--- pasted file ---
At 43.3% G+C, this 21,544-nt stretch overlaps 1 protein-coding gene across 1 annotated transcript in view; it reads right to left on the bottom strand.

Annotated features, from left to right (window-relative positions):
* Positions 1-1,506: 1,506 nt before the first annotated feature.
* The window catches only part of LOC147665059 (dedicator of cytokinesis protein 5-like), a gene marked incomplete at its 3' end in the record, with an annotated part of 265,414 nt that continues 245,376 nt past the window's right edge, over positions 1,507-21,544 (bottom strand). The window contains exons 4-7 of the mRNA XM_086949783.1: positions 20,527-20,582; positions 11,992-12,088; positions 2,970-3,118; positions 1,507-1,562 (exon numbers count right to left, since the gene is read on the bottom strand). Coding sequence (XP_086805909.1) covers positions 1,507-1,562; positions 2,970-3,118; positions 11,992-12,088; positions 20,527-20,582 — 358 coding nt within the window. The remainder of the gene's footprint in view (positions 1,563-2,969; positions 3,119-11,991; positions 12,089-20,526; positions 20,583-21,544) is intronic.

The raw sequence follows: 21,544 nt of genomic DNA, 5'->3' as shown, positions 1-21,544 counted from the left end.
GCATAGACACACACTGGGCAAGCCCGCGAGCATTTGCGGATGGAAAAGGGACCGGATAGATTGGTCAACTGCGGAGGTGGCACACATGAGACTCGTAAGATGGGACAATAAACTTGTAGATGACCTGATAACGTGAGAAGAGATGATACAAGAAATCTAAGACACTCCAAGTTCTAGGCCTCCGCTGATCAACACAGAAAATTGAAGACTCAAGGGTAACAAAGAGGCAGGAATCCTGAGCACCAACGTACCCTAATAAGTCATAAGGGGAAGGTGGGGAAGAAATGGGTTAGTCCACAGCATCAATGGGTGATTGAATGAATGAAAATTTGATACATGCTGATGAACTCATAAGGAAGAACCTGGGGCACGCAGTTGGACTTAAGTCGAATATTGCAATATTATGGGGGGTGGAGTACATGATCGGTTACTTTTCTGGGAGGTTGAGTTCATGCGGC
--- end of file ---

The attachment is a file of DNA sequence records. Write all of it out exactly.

At 43.3% G+C, this 21,544-nt stretch overlaps 1 protein-coding gene across 1 annotated transcript in view; it reads right to left on the bottom strand.

Annotated features, from left to right (window-relative positions):
* Positions 1-1,506: 1,506 nt before the first annotated feature.
* The window catches only part of LOC147665059 (dedicator of cytokinesis protein 5-like), a gene marked incomplete at its 3' end in the record, with an annotated part of 265,414 nt that continues 245,376 nt past the window's right edge, over positions 1,507-21,544 (bottom strand). The window contains exons 4-7 of the mRNA XM_086949783.1: positions 20,527-20,582; positions 11,992-12,088; positions 2,970-3,118; positions 1,507-1,562 (exon numbers count right to left, since the gene is read on the bottom strand). Coding sequence (XP_086805909.1) covers positions 1,507-1,562; positions 2,970-3,118; positions 11,992-12,088; positions 20,527-20,582 — 358 coding nt within the window. The remainder of the gene's footprint in view (positions 1,563-2,969; positions 3,119-11,991; positions 12,089-20,526; positions 20,583-21,544) is intronic.

The raw sequence follows: 21,544 nt of genomic DNA, 5'->3' as shown, positions 1-21,544 counted from the left end.
GCATAGACACACACTGGGCAAGCCCGCGAGCATTTGCGGATGGAAAAGGGACCGGATAGATTGGTCAACTGCGGAGGTGGCACACATGAGACTCGTAAGATGGGACAATAAACTTGTAGATGACCTGATAACGTGAGAAGAGATGATACAAGAAATCTAAGACACTCCAAGTTCTAGGCCTCCGCTGATCAACACAGAAAATTGAAGACTCAAGGGTAACAAAGAGGCAGGAATCCTGAGCACCAACGTACCCTAATAAGTCATAAGGGGAAGGTGGGGAAGAAATGGGTTAGTCCACAGCATCAATGGGTGATTGAATGAATGAAAATTTGATACATGCTGATGAACTCATAAGGAAGAACCTGGGGCACGCAGTTGGACTTAAGTCGAATATTGCAATATTATGGGGGGTGGAGTACATGATCGGTTACTTTTCTGGGAGGTTGAGTTCATGCGGC